"If you let me be the only one, you'll never be the lonely one."
You'll have to wait until May 17 to discover whether these hastily scraped lyrics to the Cricket World Cup's as-yet unreleased official song are a) accurate, and b) a fair reflection of the sport's mindset, as it seeks to win over a brand-new generation of devotees.
But one thing is for sure. In managing to launch their official anthem, in a timely and orderly fashion at an upmarket rooftop bar in Southwark on Tuesday afternoon, the CWC organisers have already managed to soar past the subterranean standards set by their forebears at the 1999 event 20 long years ago.
Ah yes, 1999. Let the cultural cringe kick in as we take a journey back in time…
When global event organisers like to tell you "it's the little things that matter", what they are actually referencing are the little things that don't matter, but go so stratospherically and calamitously wrong that they enter folklore as examples of how to make an absolute pig's ear of your event. Those are the things that really and truly matter.
Things such as holding a fireworks display in broad daylight and turning the Lord's outfield from a World Cup opening ceremony into a Civil War Re-Enactment Society gathering. Or delaying the launch of your official World Cup song to the very day after the tournament hosts have been evicted from the party at which they were meant to be dee-jaying.
"I remember the 1999 song vaguely," said Andrew Flintoff, the former England allrounder who was guest of honour at Tuesday's launch. "That World Cup didn't start that well with that first game against Sri Lanka when the ground was just full of smoke. As a player, it was one to forget - we inspired no-one."
And pity poor Dave Stewart - once better known as the half of Eurythmics that wasn't Annie Lennox, now a World Cup quiz question. It wasn't that his song, "All Over The World" was a terrible tune in itself, or even a terrible choice as an anthem - if the evocation of "cheering crowds" and "every nation" is the box-ticking limit of your ambition.
But, like the Sinclair C5 and spandex skirts, Stewart's over-fashionable spectacles and dubious coiffures had at one stage been an improbably significant part of 1980s pop-culture. By 1999, however, his moment had long since passed. In fact, he was about as relevant to the youth of the day as his name-sake, Alec, would prove to be to that World Cup's Super Sixes and knockouts.
Youth of the day such as Greg James - the radio DJ and compere of Tuesday's launch - who would have been an impressionable 13-year-old at the time of the 1999 World Cup, and precisely the sort of kid at whom such a song ought to have been targeted.
Instead, James was so scarred by what the organisers served up that, when he first heard this year's offering, "Stand By" by LORYN featuring Rudimental, he admitted that his overwhelming emotion had been "relief".
"Usually, World Cup songs... they are not that good, are they?" Flintoff added by way of moral support. "Let's be honest... but that's a proper song."
It was gloriously faint praise for LORYN - a Canadian newcomer whose existing knowledge of cricket was such that she had been forced to google Flintoff prior to their joint appearance (and ignore most of the first ream of search terms) - but both observations had been intended as the most fundamental of compliments.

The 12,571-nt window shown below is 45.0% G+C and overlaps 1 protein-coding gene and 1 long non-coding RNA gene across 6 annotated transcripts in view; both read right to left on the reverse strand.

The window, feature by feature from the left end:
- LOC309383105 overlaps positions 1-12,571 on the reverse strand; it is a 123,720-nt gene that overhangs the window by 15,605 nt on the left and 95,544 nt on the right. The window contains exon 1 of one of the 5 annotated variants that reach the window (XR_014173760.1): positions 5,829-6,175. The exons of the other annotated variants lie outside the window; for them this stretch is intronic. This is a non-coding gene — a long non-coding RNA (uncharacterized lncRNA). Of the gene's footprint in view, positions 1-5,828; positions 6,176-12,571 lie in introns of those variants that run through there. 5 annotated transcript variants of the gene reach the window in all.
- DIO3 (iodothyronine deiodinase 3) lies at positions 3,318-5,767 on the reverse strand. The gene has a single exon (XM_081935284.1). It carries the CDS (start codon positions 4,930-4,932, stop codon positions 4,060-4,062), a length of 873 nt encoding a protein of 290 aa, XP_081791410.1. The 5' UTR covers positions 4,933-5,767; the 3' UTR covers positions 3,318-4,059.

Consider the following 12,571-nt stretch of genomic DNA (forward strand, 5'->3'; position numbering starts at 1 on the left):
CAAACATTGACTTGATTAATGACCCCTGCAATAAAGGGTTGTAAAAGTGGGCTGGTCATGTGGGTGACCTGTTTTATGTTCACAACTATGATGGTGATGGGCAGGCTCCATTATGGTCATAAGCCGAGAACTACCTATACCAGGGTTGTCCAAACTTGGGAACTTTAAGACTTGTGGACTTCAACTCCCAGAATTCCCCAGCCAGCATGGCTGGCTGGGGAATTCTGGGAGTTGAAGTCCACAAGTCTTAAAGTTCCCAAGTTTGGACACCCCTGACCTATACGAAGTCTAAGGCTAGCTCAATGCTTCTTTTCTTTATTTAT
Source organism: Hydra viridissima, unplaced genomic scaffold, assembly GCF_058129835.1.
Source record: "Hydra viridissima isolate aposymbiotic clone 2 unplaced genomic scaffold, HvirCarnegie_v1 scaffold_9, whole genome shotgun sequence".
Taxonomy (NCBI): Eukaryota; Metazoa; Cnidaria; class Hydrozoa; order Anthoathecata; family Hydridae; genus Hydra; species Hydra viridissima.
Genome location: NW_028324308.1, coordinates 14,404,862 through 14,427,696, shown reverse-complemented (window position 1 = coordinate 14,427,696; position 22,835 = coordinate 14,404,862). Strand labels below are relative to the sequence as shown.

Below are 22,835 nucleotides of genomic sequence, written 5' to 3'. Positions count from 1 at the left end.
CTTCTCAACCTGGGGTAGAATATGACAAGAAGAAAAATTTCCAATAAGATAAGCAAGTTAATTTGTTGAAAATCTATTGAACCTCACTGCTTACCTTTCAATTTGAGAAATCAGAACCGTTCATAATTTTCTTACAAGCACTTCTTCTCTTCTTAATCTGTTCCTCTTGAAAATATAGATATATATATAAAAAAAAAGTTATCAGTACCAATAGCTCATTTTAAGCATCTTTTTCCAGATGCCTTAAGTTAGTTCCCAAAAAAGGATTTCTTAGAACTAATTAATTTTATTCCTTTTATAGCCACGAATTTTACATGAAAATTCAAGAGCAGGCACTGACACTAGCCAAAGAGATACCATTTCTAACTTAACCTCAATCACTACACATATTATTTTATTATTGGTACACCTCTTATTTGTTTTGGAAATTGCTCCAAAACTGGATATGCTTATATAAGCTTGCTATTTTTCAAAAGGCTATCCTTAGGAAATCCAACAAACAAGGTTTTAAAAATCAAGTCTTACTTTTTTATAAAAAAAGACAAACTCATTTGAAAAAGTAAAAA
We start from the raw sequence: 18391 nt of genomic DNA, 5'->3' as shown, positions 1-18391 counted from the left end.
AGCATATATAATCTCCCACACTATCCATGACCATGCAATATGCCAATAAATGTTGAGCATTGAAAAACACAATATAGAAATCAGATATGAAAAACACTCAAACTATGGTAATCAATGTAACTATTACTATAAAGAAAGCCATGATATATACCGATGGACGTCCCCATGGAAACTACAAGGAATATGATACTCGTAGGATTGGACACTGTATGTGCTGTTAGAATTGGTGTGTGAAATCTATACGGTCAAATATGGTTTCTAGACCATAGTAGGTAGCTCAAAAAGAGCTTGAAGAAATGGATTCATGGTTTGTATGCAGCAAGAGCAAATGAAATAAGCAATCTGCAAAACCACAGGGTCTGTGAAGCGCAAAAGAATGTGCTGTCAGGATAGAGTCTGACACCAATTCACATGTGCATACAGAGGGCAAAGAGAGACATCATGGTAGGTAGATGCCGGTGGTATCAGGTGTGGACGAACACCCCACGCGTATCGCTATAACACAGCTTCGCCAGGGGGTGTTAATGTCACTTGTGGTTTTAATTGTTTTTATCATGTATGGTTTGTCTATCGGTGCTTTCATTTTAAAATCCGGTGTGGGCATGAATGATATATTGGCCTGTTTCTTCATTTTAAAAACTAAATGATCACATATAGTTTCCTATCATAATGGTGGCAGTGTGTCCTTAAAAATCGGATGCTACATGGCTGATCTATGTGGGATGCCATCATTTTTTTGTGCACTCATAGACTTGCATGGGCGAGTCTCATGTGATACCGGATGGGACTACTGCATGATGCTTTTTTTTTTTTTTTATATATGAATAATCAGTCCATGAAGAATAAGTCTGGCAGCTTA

Because, no matter how cloth-eared you may be as a music fan, it was clear from the first airing of "Stand By", that the tune (or "tchoooon", as the CWC organisers hope it will come to be known…) was an admirably self-confident offering, with big bass, phat beats (with a capital PH) and a funky brass section that would be perfectly capable of holding its own had a global tournament not sidled along to offer a leg-up.
As LORYN herself puts it: "There's a million other people here tonight … You should call me before I go, because I've got options, don't think I don't."
Again, I can't yet vouch for the accuracy of the transcription, but that's what I jotted down from a solitary hearing, so that's the line I'm sticking to - her sentiments are certainly not as inaccurate as assuming that Pavarotti is singing about his love of elephants in Verdi's "Rigoletto", or that "Money's Too Tight" is about Mick Hucknell's unnatural fondness for rabbits.
After all, Rudimental have already shifted more than 2 million albums since 2011 (this in an era when no one apparently pays for music), and have a track record of finding and cultivating up-coming talent. Whatever the fate of this particular project - and death by a thousand montages would be my best guess - they have a contemporary street cred that will crack on regardless (even if most of the kids in my 'hood have long since moved on to the Drill singer, Unknown T, with his baritone underground stylings and a curious love of spinach. One to watch for the 2039 event, maybe ...)
Either way, poor Stewart never had quite the same shelf-life. Instead, after his turkey had been slow-cooked to a highest chart position of 154, his only option was to give the lyrics a subtle repackaging and flog the whole thing to Disney as part of the Phileas Fogg soundtrack.
And even that outcome was perhaps a stroke of luck - presumably my family-friendly paymasters missed the frankly baffling horror-show of a video that accompanied the official release of "All Over The World", a grotesque parody of One Flew Over the Cuckoo's Nest, complete with a mass break-out from a mental asylum, a Benny Hill-style pursuit by nurses, and a series of arrests in the midst of a very bad game of cricket.
Because when the little things go wrong, all you end up inspiring is laughter.